The prolonged bull markets in stocks and bonds have become the biggest threat to global economy. That’s the analysis of Morgan Stanley’s Ruchir Sharma, who said in an interview.
The prolonged bull markets in stocks and bonds have become the biggest threat to global economy. That’s the analysis of Morgan Stanley’s Ruchir Sharma, who said in an interview on Bloomberg TV that the next economic crisis will be led by a financial market meltdown rather than any economic turmoil.
“The single biggest risk to the global economy now is that the tail wags the dog,” Sharma said in an interview Tuesday. “The size of the financial economy — stocks and bonds globally — is more than three times the underlying economy. It’s quite possible that something happens there, which has a knock-on effect to the economy, rather than the other way around.”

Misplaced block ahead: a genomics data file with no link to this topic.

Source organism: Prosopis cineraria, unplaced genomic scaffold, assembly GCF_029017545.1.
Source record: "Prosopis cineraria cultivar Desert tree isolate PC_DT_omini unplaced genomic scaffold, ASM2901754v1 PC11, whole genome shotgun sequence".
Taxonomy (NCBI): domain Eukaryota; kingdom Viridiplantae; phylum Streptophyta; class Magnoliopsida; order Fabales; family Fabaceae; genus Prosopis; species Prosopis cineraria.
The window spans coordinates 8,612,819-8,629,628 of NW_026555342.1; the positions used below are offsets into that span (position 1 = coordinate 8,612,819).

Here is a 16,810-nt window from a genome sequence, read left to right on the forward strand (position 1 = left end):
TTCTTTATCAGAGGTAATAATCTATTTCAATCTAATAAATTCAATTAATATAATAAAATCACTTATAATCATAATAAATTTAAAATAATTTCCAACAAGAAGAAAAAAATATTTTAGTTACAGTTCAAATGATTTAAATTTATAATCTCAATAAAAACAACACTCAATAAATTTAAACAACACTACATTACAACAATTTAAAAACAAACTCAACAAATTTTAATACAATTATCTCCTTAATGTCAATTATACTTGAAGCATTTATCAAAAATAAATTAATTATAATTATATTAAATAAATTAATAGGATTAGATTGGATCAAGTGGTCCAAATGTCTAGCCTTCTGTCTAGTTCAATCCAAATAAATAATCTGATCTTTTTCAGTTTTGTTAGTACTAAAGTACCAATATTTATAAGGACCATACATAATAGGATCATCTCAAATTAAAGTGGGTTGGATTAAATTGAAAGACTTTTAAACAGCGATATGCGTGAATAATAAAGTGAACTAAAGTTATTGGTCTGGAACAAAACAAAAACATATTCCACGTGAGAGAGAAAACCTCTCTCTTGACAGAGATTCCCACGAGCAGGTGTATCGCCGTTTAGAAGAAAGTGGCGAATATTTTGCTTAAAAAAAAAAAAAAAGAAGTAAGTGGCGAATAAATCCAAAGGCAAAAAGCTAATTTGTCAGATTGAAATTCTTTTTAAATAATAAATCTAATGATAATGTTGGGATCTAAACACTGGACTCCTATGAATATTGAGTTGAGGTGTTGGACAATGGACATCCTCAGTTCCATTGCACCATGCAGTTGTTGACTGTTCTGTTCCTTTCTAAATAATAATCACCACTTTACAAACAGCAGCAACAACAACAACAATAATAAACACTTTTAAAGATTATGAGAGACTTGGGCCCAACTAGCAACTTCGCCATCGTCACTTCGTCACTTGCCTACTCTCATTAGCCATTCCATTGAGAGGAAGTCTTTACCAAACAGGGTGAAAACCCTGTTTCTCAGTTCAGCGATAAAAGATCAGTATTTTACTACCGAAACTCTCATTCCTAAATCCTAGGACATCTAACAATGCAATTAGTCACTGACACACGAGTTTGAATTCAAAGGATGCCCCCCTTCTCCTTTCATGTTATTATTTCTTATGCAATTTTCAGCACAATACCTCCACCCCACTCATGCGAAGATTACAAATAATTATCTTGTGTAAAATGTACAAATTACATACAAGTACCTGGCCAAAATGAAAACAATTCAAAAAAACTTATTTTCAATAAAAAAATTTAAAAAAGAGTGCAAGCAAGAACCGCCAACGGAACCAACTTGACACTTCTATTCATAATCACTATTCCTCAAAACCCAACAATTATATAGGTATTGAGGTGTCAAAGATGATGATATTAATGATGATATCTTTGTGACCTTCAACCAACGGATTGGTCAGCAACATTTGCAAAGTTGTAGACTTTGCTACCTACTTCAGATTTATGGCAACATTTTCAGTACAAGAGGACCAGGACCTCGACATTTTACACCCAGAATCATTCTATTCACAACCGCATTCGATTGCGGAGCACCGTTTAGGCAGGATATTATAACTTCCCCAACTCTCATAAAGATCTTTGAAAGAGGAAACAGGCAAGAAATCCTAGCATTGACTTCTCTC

Considering declining global yields have underpinned the explosion in financial assets, rising interest rates could be the catalyst to set off markets, Sharma said. The second threat he noted is a slowdown in global growth that catches market participants by surprise.
“We’ve seen global growth oscillate in a range, and right now we’re at the high end of that range,” the bank’s head of emerging markets said. “Possibly the downward surprises on economic growth could come through in the next six months.”